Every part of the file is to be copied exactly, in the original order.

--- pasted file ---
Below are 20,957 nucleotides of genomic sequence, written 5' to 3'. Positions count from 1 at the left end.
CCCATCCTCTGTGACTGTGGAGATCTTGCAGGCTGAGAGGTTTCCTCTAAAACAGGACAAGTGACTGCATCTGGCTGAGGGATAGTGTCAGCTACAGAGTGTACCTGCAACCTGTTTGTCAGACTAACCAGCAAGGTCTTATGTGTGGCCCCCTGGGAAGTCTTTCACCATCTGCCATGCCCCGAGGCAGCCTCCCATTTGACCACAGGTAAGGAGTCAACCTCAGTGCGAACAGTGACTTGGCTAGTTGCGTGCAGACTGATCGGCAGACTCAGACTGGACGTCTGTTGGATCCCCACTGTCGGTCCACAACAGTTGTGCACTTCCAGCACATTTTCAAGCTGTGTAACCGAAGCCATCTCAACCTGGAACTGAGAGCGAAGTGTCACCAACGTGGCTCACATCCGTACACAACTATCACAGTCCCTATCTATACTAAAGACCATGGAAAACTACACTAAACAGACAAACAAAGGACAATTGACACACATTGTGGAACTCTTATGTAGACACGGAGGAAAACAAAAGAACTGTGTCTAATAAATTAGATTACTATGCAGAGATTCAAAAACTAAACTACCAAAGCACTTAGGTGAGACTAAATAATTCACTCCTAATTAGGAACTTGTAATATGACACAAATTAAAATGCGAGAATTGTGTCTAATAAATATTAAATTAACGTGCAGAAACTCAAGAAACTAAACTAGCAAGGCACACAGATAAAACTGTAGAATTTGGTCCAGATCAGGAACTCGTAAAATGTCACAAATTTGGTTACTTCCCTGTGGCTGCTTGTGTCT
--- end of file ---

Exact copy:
Below are 20,957 nucleotides of genomic sequence, written 5' to 3'. Positions count from 1 at the left end.
CCCATCCTCTGTGACTGTGGAGATCTTGCAGGCTGAGAGGTTTCCTCTAAAACAGGACAAGTGACTGCATCTGGCTGAGGGATAGTGTCAGCTACAGAGTGTACCTGCAACCTGTTTGTCAGACTAACCAGCAAGGTCTTATGTGTGGCCCCCTGGGAAGTCTTTCACCATCTGCCATGCCCCGAGGCAGCCTCCCATTTGACCACAGGTAAGGAGTCAACCTCAGTGCGAACAGTGACTTGGCTAGTTGCGTGCAGACTGATCGGCAGACTCAGACTGGACGTCTGTTGGATCCCCACTGTCGGTCCACAACAGTTGTGCACTTCCAGCACATTTTCAAGCTGTGTAACCGAAGCCATCTCAACCTGGAACTGAGAGCGAAGTGTCACCAACGTGGCTCACATCCGTACACAACTATCACAGTCCCTATCTATACTAAAGACCATGGAAAACTACACTAAACAGACAAACAAAGGACAATTGACACACATTGTGGAACTCTTATGTAGACACGGAGGAAAACAAAAGAACTGTGTCTAATAAATTAGATTACTATGCAGAGATTCAAAAACTAAACTACCAAAGCACTTAGGTGAGACTAAATAATTCACTCCTAATTAGGAACTTGTAATATGACACAAATTAAAATGCGAGAATTGTGTCTAATAAATATTAAATTAACGTGCAGAAACTCAAGAAACTAAACTAGCAAGGCACACAGATAAAACTGTAGAATTTGGTCCAGATCAGGAACTCGTAAAATGTCACAAATTTGGTTACTTCCCTGTGGCTGCTTGTGTCT